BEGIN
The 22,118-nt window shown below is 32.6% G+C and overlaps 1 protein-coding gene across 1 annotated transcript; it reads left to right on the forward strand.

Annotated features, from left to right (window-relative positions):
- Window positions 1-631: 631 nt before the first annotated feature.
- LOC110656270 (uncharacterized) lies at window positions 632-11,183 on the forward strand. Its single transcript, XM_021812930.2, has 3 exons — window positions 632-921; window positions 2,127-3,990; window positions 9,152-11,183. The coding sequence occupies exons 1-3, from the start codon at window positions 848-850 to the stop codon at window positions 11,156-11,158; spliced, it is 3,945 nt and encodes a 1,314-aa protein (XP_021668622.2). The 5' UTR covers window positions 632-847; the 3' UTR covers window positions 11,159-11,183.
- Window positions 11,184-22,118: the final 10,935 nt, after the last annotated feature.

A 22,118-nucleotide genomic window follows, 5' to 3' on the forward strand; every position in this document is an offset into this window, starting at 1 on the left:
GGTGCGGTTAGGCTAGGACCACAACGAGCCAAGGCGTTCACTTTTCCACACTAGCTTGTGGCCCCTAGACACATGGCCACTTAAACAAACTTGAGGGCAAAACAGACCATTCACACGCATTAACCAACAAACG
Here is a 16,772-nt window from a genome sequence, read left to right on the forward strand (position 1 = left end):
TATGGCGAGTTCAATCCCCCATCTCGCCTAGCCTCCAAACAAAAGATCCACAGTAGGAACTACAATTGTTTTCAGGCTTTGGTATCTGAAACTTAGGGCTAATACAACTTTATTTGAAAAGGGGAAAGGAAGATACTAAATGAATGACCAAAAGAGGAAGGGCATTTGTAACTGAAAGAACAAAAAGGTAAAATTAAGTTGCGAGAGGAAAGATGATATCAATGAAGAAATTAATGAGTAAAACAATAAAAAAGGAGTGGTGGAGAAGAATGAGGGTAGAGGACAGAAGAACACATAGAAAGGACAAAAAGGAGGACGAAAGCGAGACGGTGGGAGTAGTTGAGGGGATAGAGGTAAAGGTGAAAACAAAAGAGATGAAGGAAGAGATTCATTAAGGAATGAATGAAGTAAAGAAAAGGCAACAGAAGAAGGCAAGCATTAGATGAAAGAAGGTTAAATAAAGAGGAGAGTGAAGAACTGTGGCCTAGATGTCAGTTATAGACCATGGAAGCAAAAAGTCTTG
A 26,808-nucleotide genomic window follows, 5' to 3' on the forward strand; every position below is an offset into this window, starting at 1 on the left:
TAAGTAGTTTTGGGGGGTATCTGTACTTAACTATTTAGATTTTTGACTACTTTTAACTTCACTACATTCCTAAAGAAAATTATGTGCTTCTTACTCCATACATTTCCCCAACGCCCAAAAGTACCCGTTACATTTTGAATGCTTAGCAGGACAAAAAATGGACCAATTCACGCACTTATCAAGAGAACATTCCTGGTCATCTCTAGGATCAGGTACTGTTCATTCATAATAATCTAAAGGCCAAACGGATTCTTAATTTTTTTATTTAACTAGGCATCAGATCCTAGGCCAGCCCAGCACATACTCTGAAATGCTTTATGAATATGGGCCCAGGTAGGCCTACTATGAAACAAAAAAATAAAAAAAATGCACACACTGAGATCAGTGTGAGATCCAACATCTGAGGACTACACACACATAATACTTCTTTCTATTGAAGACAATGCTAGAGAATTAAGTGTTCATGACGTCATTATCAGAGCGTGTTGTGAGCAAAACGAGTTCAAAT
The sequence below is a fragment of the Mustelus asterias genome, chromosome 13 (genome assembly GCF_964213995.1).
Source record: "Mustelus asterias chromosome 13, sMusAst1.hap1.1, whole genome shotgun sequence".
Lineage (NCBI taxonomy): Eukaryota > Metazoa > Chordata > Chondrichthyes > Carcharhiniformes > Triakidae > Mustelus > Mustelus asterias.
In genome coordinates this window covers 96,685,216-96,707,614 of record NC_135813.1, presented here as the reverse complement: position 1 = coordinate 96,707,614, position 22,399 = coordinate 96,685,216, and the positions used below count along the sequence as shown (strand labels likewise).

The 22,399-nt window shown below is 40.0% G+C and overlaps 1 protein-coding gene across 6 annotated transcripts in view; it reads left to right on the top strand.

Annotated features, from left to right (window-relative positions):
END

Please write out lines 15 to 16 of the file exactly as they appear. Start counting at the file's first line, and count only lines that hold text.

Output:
In genome coordinates this window covers 96,685,216-96,707,614 of record NC_135813.1, presented here as the reverse complement: position 1 = coordinate 96,707,614, position 22,399 = coordinate 96,685,216, and the positions used below count along the sequence as shown (strand labels likewise).

The 22,399-nt window shown below is 40.0% G+C and overlaps 1 protein-coding gene across 6 annotated transcripts in view; it reads left to right on the top strand.